Making television about television
The modern circus came to our new town yesterday evening, and we went to watch. There had been rumors for weeks, starting with a letter from the chamber of commerce asking downtown businesses to support closing main stream for the event, and culminating in confirmatory speculation on various gossip blogs earlier this week. The Bachelor came to northwest Montana, a date for the latest seasons’ fourth episode, with a helicopter tour of the Glacier and a specially staged concert downtown.
Bizarrely, the first google image result for “Bachelor Whitefish” is of my friend Amber (right) the fish biologist.
Even more bizarre was the event itself. The main block of downtown had been closed for most of the day, with a small stage appropriately decorated (reportedly by designers wearing flannel) with logs, rocks, and a few cut down aspens in the midst of turning. In the middle of what would be the crowd was a 10 by 10 foot platform, 3 feet high, for the “cast members” (no one officially acknowledged that it was in fact The Bachelor). There was even a small wooden barrel in the corner, to hold a red plaid blanket in case they got cold.
Television leaves nothing to chance.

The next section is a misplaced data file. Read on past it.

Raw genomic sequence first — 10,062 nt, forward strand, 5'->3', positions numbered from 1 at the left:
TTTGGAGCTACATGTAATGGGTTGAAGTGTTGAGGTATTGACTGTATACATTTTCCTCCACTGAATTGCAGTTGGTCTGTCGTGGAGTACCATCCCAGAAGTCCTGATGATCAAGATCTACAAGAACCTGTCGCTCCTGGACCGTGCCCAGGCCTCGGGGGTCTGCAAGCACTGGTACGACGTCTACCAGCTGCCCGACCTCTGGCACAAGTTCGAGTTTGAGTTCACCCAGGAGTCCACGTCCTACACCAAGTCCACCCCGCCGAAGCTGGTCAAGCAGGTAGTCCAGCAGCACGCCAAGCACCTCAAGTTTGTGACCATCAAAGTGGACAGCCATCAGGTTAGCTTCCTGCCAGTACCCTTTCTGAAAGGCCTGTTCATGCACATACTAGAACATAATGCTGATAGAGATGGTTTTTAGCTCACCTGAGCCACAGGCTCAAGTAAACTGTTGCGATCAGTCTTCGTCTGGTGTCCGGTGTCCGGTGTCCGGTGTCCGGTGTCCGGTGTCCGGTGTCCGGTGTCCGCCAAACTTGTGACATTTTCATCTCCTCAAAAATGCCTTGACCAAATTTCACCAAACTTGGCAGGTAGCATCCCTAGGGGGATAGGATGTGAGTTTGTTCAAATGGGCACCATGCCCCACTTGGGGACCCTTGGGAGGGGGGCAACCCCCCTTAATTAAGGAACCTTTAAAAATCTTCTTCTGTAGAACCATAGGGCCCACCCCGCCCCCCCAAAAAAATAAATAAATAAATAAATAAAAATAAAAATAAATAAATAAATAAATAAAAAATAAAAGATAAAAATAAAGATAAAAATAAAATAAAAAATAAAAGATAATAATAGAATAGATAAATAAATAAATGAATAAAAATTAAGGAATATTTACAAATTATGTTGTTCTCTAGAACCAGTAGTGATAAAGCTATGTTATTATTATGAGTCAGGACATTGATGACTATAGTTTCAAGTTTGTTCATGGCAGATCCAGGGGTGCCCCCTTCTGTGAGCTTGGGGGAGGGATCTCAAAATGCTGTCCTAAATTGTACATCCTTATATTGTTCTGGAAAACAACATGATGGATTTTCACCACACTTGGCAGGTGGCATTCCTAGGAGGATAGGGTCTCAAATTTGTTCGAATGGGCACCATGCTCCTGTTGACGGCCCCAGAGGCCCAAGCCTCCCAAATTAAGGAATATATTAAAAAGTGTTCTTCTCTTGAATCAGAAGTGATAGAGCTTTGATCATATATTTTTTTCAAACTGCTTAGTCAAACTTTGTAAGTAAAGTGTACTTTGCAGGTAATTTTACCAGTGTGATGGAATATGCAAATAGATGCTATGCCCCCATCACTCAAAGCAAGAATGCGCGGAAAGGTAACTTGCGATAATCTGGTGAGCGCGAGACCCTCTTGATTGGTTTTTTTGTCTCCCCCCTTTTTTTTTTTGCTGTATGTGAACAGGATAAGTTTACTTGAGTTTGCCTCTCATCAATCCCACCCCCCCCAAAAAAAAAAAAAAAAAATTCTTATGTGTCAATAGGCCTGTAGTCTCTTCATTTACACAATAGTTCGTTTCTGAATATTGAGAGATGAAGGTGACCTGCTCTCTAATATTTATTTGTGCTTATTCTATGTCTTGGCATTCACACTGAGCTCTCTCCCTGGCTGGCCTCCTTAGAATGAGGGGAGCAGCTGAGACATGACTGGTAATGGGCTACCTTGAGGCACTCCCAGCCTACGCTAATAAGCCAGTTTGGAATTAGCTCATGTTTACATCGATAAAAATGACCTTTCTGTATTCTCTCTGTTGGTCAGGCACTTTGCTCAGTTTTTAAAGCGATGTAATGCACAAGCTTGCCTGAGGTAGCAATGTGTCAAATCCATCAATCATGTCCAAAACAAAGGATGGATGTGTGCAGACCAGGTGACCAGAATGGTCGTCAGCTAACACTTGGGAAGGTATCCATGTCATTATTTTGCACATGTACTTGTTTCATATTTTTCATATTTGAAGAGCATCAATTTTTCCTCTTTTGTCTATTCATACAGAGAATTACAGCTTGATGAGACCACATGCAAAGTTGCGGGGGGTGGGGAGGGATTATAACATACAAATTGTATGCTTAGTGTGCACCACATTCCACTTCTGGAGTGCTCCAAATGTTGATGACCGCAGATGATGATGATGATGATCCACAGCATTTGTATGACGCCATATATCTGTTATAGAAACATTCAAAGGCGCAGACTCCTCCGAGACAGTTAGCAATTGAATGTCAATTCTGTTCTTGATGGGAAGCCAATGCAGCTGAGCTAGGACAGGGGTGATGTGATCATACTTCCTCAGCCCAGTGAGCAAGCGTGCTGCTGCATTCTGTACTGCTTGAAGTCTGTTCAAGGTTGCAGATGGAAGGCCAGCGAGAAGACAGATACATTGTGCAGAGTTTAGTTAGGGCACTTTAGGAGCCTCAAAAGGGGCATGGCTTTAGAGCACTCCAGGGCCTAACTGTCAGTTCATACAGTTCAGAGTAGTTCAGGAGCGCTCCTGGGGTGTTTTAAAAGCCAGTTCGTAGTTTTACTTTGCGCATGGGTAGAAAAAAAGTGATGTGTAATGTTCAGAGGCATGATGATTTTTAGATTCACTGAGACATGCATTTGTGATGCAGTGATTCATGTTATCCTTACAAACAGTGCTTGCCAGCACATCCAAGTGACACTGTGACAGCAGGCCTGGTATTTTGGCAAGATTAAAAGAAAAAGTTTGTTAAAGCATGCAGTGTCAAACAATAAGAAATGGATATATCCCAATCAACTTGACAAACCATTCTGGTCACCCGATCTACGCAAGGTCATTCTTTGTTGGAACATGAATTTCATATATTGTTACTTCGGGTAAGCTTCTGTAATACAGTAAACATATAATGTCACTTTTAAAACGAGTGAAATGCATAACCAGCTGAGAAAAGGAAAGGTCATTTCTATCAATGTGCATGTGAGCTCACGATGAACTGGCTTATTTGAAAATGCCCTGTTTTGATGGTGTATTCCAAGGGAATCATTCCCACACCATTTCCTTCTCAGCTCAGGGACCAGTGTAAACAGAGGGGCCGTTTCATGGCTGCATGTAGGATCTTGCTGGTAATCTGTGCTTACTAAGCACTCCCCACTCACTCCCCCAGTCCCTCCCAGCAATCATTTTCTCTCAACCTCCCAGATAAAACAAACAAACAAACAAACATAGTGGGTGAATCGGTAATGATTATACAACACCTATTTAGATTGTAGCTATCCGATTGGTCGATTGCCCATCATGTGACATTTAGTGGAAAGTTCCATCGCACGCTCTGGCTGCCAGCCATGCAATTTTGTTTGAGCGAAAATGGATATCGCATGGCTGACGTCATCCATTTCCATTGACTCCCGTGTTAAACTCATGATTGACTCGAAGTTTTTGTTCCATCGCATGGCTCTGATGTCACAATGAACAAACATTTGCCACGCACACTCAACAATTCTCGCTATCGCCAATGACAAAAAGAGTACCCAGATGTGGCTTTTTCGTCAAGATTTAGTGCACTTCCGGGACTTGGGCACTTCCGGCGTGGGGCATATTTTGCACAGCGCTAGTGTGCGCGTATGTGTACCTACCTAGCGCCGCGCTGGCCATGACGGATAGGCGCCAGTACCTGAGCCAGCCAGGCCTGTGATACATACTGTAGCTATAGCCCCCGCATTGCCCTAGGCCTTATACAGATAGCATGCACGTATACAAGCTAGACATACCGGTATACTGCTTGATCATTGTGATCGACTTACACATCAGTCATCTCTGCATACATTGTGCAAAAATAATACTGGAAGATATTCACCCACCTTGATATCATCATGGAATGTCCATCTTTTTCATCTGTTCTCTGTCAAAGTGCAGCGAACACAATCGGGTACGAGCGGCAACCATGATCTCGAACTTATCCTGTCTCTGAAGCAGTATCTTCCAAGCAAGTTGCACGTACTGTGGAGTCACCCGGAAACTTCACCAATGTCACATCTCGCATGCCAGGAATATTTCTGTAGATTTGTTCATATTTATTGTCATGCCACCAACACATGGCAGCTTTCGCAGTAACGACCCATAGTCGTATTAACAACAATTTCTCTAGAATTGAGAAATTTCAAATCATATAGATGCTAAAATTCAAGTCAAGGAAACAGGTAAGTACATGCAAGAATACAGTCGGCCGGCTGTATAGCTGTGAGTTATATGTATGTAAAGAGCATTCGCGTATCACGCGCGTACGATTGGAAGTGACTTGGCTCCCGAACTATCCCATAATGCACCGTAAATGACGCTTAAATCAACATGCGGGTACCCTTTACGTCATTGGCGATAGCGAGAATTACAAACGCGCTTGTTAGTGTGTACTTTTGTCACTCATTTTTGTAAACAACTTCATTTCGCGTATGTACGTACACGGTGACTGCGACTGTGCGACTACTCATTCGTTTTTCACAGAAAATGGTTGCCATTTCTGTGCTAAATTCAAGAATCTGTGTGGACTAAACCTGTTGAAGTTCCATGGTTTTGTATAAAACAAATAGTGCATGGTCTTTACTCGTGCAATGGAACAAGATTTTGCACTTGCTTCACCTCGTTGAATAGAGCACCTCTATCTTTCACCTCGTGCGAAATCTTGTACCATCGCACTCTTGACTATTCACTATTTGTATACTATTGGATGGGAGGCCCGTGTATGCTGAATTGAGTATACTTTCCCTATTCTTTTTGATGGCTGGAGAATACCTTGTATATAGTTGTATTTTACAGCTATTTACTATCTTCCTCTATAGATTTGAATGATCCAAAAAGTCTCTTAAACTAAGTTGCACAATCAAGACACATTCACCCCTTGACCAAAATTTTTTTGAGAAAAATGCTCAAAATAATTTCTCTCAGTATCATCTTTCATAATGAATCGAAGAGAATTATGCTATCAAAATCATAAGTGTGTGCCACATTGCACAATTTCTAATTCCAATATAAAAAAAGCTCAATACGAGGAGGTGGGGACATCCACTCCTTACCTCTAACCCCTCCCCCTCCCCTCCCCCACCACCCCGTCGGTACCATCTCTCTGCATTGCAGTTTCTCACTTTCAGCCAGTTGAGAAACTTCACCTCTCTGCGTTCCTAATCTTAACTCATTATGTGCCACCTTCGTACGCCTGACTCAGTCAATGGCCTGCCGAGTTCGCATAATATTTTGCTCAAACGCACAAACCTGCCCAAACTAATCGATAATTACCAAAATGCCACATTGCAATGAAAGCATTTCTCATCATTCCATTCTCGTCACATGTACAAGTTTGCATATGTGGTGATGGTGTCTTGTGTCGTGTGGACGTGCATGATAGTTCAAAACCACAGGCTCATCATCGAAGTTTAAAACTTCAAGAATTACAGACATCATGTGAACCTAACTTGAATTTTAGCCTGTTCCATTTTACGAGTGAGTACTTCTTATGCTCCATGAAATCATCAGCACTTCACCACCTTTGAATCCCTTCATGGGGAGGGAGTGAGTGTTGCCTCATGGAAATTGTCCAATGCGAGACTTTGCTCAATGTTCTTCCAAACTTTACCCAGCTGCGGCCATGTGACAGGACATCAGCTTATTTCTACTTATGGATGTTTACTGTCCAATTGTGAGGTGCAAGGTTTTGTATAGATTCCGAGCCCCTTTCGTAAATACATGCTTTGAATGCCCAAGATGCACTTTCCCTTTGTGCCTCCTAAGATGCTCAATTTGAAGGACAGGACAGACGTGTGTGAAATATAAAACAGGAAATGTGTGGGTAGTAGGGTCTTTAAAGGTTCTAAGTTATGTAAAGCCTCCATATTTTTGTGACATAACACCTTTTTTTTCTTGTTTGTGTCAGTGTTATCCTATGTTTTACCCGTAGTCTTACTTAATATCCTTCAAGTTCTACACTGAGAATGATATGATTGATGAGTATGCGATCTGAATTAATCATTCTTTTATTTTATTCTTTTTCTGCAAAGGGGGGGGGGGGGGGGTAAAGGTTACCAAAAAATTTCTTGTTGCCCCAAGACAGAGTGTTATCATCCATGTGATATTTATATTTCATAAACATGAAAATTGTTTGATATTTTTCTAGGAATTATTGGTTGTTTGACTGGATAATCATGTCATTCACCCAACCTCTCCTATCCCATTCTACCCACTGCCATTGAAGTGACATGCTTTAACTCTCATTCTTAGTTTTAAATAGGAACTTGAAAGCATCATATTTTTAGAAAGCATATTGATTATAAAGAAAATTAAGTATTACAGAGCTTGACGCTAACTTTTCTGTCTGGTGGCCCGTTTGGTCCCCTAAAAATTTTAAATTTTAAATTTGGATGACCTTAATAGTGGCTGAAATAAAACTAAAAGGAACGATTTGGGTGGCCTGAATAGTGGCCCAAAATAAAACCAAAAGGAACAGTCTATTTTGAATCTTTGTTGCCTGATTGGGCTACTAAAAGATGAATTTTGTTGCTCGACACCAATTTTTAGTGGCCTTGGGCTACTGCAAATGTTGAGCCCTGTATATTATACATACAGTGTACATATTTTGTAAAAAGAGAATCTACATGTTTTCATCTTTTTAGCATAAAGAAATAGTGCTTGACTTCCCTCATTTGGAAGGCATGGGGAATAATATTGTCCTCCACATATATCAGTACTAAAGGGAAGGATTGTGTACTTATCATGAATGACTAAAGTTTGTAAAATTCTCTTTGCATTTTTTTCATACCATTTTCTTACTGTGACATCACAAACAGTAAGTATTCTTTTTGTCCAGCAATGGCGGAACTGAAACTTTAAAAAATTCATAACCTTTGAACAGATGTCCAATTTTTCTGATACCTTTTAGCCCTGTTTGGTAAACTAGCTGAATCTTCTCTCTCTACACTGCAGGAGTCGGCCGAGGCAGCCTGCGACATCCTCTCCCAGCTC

The most jarring part of the whole experience is that, after being coached to be quiet as the couple walked around the corner and then cheer and part to funnel them to the platform, we the collective crowd spent the subsequent 20 minutes of the same two songs from Sarah Darling staring at two strangers as they danced, hugged, and kissed, all the while using smartphones to take pictures and update Facebook. The levels of artifice under which the show must operate I can grasp; especially the illusion/delusion that on the hypothetical perfect first date one might go to a concert and have the vortices of fate swirl only around you. That we the crowd should be coached is perhaps understandable as well, though the two takes of crowd surfing was quite artificial. What I struggle to see is how its reasonable to expect anyone to build a romantic relationship under such circumstances, which at the same time learning to act like a celebrity. But that is probably missing the point.
In any case, some excitement during an otherwise very sleepy time of year. And since I was around for Lindsey’s (the female “case member”) crowd surfing, I’m totally getting on television.